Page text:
If your children are older and reluctant to do this with you, encourage them to join a yoga class instead with a friend after school.
  2.  

  3. After-school chat.
     
    Talk to your kids about their day at school and do your best to not judge what they say and instead listen from a neutral, loving place. Your children will share all kinds of things when you listen with an open heart and they feel safe to be heard and understood no matter what they say.
     
    This kind of dialogue reduces stress on your kids, giving them the outlet to express the “highs” and “lows” of their day and giving them the opportunity to share things that may be bothering them, where they want your support.
     
    Talking it out is a way to explore our feelings and understand them. Give your child that opportunity to share without interrupting and you’ll find out how smart they are with problem solving (regardless of age) and you’ll be able to be there for them when they could use some true advice from someone that was a kid not too long ago, remember, that’s you!
     
    -And by the way, your children may have great advice for you with your own challenges.
  4.  

  5. Support learning not grades.
     
    School was originally designed as a place for learning. Now, the energy has shifted to grades being the objective, instead of learning the material in a holistic way.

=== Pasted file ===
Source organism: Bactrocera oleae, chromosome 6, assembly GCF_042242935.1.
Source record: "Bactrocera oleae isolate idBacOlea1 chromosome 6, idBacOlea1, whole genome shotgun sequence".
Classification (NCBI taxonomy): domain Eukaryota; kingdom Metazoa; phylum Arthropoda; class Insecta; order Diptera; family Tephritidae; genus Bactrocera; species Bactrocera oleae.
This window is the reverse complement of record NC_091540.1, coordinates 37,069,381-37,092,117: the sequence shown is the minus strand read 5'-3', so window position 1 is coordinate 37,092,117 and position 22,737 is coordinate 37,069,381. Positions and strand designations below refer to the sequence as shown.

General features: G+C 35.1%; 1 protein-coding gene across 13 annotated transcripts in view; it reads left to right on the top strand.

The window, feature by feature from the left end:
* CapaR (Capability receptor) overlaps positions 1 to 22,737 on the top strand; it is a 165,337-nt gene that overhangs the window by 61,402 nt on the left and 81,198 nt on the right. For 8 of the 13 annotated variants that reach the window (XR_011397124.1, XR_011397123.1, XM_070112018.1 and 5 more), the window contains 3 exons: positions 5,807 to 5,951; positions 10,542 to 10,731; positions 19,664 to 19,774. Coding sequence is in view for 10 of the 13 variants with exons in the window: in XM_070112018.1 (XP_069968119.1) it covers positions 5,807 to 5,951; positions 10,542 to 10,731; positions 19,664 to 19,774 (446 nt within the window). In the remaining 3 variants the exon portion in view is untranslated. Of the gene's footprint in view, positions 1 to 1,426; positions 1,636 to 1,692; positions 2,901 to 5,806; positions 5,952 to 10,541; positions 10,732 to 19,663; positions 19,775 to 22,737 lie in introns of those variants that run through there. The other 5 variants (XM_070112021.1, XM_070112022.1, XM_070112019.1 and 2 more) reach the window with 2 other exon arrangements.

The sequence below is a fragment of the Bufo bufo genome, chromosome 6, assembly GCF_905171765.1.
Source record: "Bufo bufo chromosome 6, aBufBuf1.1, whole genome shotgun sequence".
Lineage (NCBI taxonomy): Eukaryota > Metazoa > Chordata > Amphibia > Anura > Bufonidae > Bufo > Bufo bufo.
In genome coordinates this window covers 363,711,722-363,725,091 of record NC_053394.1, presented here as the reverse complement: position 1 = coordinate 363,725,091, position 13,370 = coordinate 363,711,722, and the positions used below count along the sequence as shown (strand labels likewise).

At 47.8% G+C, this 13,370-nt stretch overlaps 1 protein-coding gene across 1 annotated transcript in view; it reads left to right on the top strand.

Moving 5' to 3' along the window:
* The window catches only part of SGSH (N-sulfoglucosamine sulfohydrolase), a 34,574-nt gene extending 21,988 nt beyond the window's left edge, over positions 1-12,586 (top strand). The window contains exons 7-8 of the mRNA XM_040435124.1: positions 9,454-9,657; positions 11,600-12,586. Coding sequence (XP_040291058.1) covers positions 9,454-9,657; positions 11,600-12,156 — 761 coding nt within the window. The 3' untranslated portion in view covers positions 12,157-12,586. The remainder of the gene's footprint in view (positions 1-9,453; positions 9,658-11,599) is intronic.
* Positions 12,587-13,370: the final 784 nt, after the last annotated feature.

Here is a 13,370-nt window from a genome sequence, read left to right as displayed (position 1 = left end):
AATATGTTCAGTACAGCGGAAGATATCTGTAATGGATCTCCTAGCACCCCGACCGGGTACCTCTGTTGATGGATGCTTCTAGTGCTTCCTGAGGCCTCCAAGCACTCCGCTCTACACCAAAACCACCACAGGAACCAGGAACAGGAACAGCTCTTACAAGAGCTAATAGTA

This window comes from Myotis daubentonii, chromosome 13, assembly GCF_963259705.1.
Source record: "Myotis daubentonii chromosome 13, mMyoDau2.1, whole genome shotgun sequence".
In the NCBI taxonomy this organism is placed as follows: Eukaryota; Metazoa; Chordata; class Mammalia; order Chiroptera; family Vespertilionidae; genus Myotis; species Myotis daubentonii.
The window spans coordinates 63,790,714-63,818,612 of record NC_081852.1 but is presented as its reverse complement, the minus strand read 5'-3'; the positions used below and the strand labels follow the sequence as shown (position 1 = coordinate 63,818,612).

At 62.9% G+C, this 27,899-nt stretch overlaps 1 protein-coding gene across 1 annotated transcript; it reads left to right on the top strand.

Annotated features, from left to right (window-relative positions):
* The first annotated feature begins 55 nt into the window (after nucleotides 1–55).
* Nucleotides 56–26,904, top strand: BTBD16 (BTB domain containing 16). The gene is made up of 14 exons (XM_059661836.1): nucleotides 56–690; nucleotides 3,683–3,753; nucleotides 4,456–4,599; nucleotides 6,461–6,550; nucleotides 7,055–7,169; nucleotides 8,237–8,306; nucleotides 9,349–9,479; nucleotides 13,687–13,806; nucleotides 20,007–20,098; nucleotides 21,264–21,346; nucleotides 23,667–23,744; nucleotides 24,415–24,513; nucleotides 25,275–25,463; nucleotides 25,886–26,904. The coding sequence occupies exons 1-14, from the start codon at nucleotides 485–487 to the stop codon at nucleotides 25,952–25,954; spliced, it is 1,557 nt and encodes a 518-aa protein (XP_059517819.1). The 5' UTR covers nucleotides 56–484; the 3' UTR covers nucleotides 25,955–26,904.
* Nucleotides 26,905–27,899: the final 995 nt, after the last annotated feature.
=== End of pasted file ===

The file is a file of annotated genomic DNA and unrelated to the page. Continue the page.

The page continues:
Giving more meaning to grades can cause undue stress on your child, which is counterproductive. The most important thing is that your child feels fulfilled and loved for who they are, regardless of their school performance.
     
    The Law of Sufficiency and Abundance reminds us to see ourselves and our loved ones as good enough just as they are, without needing to prove anything to earn love and approval.

Start incorporating these tips one at a time or all at once – write them on a sticky note and keep them with you.

You and your kids deserve a stress-free life, as much as you can make that possible, so that all of your can thrive and truly enjoy this life experience. After all, each of us are here to learn and grow, you are learning along with your kids, so take it easy on yourself and it will enable you to take it easier on them!